Now I need to actually do the main bulk of the project. I've planned out my tasks for the next 4 months in MS Project, although I'm sure I'll have to adjust that schedule as time goes by. I've planned it to finish two weeks before the deadline, i.e. 20th August rather than 3rd September, so that gives me some wiggle room in case I overrun. I've also booked the whole of the final week off work, on the assumption that I will be running late. So, a belt and braces approach there.
More generally, I've arranged to take every Friday off work from May to August. So, I'll do 4 days in the office, and 3 days on the project - if I can do 12 hours a day over those 3 days, that's a 36 hour week, so effectively full-time. There's some flexibility there, e.g. I could do 1-2 hours in the evening on Monday-Thursday, in which case I can free up some time at the weekend. The key point here is that I need to make sure I think of them as study days, not as holidays. (Cue flashback to the "it's not a free period, it's a private study period" speech that teachers used to give us at school.) From the point of view of my company, I've only got a 3 day week next week (since Monday is a bank holiday), but I mustn't adopt that mindset myself.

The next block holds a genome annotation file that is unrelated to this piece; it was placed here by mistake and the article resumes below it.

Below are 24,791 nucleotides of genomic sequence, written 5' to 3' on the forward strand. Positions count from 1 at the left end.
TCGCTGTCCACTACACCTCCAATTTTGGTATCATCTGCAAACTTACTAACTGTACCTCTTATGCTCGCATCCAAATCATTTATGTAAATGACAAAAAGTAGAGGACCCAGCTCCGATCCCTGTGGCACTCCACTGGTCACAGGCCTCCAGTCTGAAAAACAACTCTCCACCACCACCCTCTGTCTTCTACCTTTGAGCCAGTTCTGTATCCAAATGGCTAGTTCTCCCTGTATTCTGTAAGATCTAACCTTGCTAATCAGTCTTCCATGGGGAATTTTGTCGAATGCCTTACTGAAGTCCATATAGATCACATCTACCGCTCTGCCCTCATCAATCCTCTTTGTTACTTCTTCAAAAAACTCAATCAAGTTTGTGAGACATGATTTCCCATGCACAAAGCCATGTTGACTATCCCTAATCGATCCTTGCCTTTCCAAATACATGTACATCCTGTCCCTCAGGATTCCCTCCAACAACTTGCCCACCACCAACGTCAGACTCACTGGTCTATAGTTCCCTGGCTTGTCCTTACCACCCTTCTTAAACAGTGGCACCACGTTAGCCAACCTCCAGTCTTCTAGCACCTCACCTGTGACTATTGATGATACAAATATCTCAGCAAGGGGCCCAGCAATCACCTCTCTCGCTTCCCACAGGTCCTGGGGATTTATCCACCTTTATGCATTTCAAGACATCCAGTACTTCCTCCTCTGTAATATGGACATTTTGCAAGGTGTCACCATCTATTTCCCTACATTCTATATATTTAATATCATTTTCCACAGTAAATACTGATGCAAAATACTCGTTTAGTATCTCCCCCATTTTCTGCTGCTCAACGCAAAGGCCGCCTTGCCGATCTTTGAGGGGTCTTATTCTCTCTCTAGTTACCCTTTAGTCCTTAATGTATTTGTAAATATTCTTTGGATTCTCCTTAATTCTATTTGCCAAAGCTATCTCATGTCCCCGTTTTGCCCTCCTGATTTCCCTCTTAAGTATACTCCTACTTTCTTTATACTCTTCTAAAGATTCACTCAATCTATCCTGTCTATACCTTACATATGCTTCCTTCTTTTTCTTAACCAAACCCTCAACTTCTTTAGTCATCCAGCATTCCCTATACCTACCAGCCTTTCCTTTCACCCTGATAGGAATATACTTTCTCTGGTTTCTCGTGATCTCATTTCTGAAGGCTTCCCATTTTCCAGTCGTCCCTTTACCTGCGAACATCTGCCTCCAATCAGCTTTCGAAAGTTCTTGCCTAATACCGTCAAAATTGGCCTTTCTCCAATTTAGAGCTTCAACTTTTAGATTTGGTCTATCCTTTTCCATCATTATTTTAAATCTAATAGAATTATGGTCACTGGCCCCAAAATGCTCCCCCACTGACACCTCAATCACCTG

Thinking back to last year, I did get distracted by leisure activities when I should have been working, so that's a trap to avoid this time around. On the other hand, I do need to allow for some free time, otherwise I'll burn out. I've also still got flat stuff to sort out. So, I'm not going to drop off the face of the earth, but don't be surprised if I'm less sociable than usual over the next few months.